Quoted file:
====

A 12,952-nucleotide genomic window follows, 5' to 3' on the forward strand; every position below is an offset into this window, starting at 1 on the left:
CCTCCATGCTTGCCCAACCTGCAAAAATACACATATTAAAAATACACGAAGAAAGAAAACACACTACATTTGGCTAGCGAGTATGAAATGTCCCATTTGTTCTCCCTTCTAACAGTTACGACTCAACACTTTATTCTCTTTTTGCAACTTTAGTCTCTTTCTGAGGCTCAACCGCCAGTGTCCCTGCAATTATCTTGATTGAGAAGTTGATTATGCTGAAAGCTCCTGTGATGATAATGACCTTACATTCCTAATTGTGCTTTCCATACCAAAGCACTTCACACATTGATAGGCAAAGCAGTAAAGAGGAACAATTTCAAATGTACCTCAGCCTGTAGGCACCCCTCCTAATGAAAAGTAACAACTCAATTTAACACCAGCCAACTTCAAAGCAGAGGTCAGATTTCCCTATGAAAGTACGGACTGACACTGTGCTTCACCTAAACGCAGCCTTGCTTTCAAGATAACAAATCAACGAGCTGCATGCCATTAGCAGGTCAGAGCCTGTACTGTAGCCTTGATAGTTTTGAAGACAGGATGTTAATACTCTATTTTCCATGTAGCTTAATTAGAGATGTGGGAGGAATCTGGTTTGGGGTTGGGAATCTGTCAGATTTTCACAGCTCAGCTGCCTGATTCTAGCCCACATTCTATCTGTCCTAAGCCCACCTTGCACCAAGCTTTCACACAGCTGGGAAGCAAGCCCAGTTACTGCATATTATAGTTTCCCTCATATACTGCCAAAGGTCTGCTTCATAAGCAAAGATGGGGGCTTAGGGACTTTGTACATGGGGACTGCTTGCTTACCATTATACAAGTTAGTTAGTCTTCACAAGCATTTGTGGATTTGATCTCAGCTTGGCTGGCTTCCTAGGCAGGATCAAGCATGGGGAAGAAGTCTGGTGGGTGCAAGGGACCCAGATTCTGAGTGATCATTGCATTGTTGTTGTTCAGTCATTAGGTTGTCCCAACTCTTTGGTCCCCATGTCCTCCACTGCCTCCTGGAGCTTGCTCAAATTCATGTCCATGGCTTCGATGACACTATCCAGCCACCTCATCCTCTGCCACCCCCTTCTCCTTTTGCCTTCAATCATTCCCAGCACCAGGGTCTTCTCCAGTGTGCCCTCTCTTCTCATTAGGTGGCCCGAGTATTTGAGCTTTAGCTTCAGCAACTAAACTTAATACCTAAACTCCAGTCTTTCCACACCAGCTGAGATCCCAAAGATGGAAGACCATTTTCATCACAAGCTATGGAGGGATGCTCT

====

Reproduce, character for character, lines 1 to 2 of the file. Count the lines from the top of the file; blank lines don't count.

A 12,952-nucleotide genomic window follows, 5' to 3' on the forward strand; every position below is an offset into this window, starting at 1 on the left:
CCTCCATGCTTGCCCAACCTGCAAAAATACACATATTAAAAATACACGAAGAAAGAAAACACACTACATTTGGCTAGCGAGTATGAAATGTCCCATTTGTTCTCCCTTCTAACAGTTACGACTCAACACTTTATTCTCTTTTTGCAACTTTAGTCTCTTTCTGAGGCTCAACCGCCAGTGTCCCTGCAATTATCTTGATTGAGAAGTTGATTATGCTGAAAGCTCCTGTGATGATAATGACCTTACATTCCTAATTGTGCTTTCCATACCAAAGCACTTCACACATTGATAGGCAAAGCAGTAAAGAGGAACAATTTCAAATGTACCTCAGCCTGTAGGCACCCCTCCTAATGAAAAGTAACAACTCAATTTAACACCAGCCAACTTCAAAGCAGAGGTCAGATTTCCCTATGAAAGTACGGACTGACACTGTGCTTCACCTAAACGCAGCCTTGCTTTCAAGATAACAAATCAACGAGCTGCATGCCATTAGCAGGTCAGAGCCTGTACTGTAGCCTTGATAGTTTTGAAGACAGGATGTTAATACTCTATTTTCCATGTAGCTTAATTAGAGATGTGGGAGGAATCTGGTTTGGGGTTGGGAATCTGTCAGATTTTCACAGCTCAGCTGCCTGATTCTAGCCCACATTCTATCTGTCCTAAGCCCACCTTGCACCAAGCTTTCACACAGCTGGGAAGCAAGCCCAGTTACTGCATATTATAGTTTCCCTCATATACTGCCAAAGGTCTGCTTCATAAGCAAAGATGGGGGCTTAGGGACTTTGTACATGGGGACTGCTTGCTTACCATTATACAAGTTAGTTAGTCTTCACAAGCATTTGTGGATTTGATCTCAGCTTGGCTGGCTTCCTAGGCAGGATCAAGCATGGGGAAGAAGTCTGGTGGGTGCAAGGGACCCAGATTCTGAGTGATCATTGCATTGTTGTTGTTCAGTCATTAGGTTGTCCCAACTCTTTGGTCCCCATGTCCTCCACTGCCTCCTGGAGCTTGCTCAAATTCATGTCCATGGCTTCGATGACACTATCCAGCCACCTCATCCTCTGCCACCCCCTTCTCCTTTTGCCTTCAATCATTCCCAGCACCAGGGTCTTCTCCAGTGTGCCCTCTCTTCTCATTAGGTGGCCCGAGTATTTGAGCTTTAGCTTCAGCAACTAAACTTAATACCTAAACTCCAGTCTTTCCACACCAGCTGAGATCCCAAAGATGGAAGACCATTTTCATCACAAGCTATGGAGGGATGCTCT